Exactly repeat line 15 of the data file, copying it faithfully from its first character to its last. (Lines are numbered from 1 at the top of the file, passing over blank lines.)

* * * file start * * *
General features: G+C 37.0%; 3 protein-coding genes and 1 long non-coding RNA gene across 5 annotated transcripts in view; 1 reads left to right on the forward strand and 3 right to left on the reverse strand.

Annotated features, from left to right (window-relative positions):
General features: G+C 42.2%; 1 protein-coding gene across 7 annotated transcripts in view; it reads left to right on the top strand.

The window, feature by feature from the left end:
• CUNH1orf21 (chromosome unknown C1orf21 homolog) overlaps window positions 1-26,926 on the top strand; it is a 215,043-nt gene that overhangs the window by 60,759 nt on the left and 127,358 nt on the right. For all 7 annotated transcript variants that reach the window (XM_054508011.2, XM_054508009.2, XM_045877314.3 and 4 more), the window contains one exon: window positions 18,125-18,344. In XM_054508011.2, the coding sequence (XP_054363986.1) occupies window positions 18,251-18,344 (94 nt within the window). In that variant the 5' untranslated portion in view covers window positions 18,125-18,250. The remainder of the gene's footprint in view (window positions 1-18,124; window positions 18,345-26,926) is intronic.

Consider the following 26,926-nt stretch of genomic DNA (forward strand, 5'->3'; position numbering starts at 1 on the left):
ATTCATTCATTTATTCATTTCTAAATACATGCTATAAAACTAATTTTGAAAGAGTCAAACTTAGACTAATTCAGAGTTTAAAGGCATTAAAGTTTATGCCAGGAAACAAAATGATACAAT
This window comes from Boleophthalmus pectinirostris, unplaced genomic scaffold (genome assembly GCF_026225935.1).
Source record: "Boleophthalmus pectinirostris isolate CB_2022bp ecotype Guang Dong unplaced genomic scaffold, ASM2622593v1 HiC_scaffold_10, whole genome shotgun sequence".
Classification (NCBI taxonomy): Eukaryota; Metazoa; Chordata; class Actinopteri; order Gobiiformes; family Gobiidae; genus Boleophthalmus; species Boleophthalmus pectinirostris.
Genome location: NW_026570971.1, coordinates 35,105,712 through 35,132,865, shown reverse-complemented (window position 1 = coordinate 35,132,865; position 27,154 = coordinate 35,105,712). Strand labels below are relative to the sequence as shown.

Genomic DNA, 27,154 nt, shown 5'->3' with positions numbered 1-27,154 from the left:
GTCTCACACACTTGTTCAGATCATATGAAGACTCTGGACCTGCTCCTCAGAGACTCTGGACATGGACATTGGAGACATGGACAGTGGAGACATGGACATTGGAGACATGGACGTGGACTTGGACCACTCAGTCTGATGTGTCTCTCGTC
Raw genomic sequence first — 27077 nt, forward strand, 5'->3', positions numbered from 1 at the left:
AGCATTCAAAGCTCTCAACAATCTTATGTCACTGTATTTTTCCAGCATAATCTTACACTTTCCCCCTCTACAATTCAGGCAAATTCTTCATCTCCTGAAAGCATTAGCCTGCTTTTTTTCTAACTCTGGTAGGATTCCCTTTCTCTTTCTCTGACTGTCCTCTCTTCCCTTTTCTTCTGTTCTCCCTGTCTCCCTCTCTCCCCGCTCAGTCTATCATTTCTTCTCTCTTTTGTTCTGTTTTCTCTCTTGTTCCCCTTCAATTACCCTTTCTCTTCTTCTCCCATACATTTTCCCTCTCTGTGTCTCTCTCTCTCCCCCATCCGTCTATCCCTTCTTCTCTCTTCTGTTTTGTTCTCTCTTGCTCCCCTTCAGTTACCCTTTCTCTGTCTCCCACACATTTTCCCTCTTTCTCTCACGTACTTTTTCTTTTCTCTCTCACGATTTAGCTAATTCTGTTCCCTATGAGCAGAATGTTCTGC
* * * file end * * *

AGCATTCAAAGCTCTCAACAATCTTATGTCACTGTATTTTTCCAGCATAATCTTACACTTTCCCCCTCTACAATTCAGGCAAATTCTTCATCTCCTGAAAGCATTAGCCTGCTTTTTTTCTAACTCTGGTAGGATTCCCTTTCTCTTTCTCTGACTGTCCTCTCTTCCCTTTTCTTCTGTTCTCCCTGTCTCCCTCTCTCCCCGCTCAGTCTATCATTTCTTCTCTCTTTTGTTCTGTTTTCTCTCTTGTTCCCCTTCAATTACCCTTTCTCTTCTTCTCCCATACATTTTCCCTCTCTGTGTCTCTCTCTCTCCCCCATCCGTCTATCCCTTCTTCTCTCTTCTGTTTTGTTCTCTCTTGCTCCCCTTCAGTTACCCTTTCTCTGTCTCCCACACATTTTCCCTCTTTCTCTCACGTACTTTTTCTTTTCTCTCTCACGATTTAGCTAATTCTGTTCCCTATGAGCAGAATGTTCTGC